Rejection and Choice


“Have your mom call me ASAP, it’s an emergency.”


This was a quick phone call between my grandmother and myself. These words made me feel like my heart dropped to my stomach, then fell out and hit the floor. I had a conviction that this emergency was going to be about my older brother.

The next day, I wanted to get details of what was going on, so I asked my mom.

“The doctor diagnosed your brother as a paranoid schizophrenic.”

I didn’t have a response. This didn’t surprise me, I didn’t know exactly what was wrong with my brother but his behavior that I would just describe to others as strange caused us to have a strained relationship for the past several years. I encouraged him to get help, but that would just cause us to have even more heated arguments.

He chose to act like everything was fine. He chose to ignore the counsel of those who loved him.

Two days later, my mom went to go visit him in the hospital and said we all had a role to play in his condition.

“How?” I asked trying to keep a respectful tone. I was confused on how she could possibly say this when all I ever wanted for him was to get professional help.

“Well, he was opening up about things in his childhood and he feels like he was never fully accepted by your dad.”

My dad and brother never had much of a relationship, I always figured it was because they weren’t biologically related. This was something that was never brought up or acknowledged out loud.

While she was talking I felt myself getting upset at her, because I felt like she was blaming my dad for the reason he had this mental illness.

“You say that like his father wasn’t the first person he has felt rejected by. We can’t just start pointing fingers and act like my dad is the root to all my brothers problems.” This was another thing we never talked about. My brother has never met his biological father, and was someone we never mentioned.

We were both looking at each other. I was waiting for her to respond.

I sat and my mind began to think of all the “family outings” that weren’t really family outings. Where there would be my dad, mom, younger sister, younger brother, and myself, minus my older brother. Or it would be all my younger siblings, my older brother,myself, and my mom, minus my dad. I felt like every dinner, every vacation, every picture without the six of us was a lie. I also know this couldn’t be fixed by the two of us having a conversation, it would take all six of us. I know it may take some time and possibly multiple conversations but I believe that’s what is needed for my brother and everyone to heal.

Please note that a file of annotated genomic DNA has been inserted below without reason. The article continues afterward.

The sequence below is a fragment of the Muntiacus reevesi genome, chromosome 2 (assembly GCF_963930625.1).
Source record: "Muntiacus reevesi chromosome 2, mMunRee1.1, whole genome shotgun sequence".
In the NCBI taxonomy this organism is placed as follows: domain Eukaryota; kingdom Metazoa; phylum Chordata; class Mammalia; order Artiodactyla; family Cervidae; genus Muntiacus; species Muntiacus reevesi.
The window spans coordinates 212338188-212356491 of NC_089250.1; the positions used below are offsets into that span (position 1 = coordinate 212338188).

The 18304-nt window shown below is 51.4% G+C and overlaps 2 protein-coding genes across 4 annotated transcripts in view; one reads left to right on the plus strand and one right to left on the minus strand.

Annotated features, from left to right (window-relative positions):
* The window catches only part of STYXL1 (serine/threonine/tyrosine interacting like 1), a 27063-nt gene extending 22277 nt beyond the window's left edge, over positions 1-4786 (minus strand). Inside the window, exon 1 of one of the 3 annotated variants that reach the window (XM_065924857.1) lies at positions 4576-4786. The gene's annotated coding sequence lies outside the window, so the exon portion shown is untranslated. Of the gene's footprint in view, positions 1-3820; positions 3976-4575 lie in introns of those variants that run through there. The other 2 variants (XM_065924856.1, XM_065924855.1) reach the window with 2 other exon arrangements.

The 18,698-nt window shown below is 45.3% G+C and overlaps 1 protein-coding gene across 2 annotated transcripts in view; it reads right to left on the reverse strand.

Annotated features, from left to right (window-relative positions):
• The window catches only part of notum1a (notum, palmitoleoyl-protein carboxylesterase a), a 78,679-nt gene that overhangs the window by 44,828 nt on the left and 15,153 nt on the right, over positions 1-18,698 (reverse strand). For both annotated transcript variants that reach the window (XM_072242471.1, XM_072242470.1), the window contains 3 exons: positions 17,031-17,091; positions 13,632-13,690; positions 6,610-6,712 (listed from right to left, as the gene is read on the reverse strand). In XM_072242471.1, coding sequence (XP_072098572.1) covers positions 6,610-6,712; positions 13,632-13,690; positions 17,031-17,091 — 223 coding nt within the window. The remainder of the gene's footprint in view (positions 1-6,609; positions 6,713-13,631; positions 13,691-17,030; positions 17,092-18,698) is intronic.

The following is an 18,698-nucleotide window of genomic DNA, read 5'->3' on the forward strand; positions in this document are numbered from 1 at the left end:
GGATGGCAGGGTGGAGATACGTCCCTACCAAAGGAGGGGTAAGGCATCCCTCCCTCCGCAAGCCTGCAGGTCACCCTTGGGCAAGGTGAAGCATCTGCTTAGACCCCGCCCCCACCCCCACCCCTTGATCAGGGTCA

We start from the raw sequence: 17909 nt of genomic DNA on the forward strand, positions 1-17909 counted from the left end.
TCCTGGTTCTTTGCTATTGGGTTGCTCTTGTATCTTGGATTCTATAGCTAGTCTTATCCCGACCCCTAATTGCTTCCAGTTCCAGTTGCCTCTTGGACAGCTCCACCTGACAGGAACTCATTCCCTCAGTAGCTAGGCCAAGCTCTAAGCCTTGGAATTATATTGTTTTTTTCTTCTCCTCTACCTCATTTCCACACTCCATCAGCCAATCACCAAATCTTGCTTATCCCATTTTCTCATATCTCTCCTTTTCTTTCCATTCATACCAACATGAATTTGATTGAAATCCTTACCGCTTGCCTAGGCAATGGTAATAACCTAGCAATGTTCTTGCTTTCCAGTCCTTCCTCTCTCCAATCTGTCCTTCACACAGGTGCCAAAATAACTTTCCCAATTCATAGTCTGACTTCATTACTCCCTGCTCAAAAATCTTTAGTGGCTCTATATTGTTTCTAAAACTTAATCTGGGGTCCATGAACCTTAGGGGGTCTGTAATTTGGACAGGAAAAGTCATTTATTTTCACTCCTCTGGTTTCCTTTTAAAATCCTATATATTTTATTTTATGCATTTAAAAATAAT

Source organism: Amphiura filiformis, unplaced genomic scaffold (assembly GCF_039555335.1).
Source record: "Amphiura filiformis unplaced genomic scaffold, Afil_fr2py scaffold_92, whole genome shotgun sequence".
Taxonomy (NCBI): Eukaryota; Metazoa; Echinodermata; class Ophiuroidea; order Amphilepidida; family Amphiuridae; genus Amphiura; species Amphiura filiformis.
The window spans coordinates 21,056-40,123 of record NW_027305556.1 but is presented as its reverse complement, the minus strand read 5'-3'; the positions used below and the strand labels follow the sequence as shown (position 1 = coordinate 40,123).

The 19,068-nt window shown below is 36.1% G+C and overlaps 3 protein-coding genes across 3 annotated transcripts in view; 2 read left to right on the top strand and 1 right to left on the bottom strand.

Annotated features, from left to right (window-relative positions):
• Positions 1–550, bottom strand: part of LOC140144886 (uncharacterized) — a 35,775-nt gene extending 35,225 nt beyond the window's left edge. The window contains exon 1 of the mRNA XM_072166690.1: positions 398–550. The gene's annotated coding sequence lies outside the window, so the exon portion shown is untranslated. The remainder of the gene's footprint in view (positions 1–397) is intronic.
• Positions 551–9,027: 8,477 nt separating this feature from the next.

Feeling like an outcast to the world is one thing, but among your own is something completely different and traumatizing. Home is where you are supposed to feel loved the most, and he didn’t. The feeling of rejection caused him unimaginable pain, and provoked him to turn to the outside world looking for love and to fill a void. He forgot the world could never truly love him the way Jesus did.

No matter what one is facing, they have to choose Jesus. He is not a fleeting feeling. He is real and constant, never changing and patient. Jesus can take your deepest sorrow and heal you if you choose Him.

He will never reject you, you are made in his image and likeness. He can’t reject a part of Him. Not only will He give you the love that you need, but his grace will over fill you.

“You’re not good enough.”

“You’re not accepted here.

“You’re too different.”

No matter how you word it, rejection hurts. It is the act of denying someone of who they are and telling them they aren’t good enough. This in turn causes others that feel rejected to go inside of themselves and pick away at the parts that weren’t accepted by someone else. They will try to create someone new for the world, and not keeping what God gave them because the world didn’t see it to be good. The mind will start to question every part of the body, and personality traits God uniquely picked for you to have. This could cause an unmeasurable amount of worry, doubt, fear, anxiety, and delusional thinking that could lead to mental illness.

The feeling of rejection is one of the hardest to get over, but one will face it at some stage in their lives. It is unavoidable on this Earth, even our friend and Savior Jesus felt it while He was here.

“Why am I not good enough?”

“What about me wasn’t acceptable?”

“What should I change about myself to fit the mold?”

Do not ask yourself these questions.

Do not turn to the world for false and temporary solace.

Remember Jesus loves you.

Thank God for making you uniquely who you are.


Christian Cook is 18 years old, and from Farmington Hills, MI. She loves Jesus, family, and ice-cream. (in that order)

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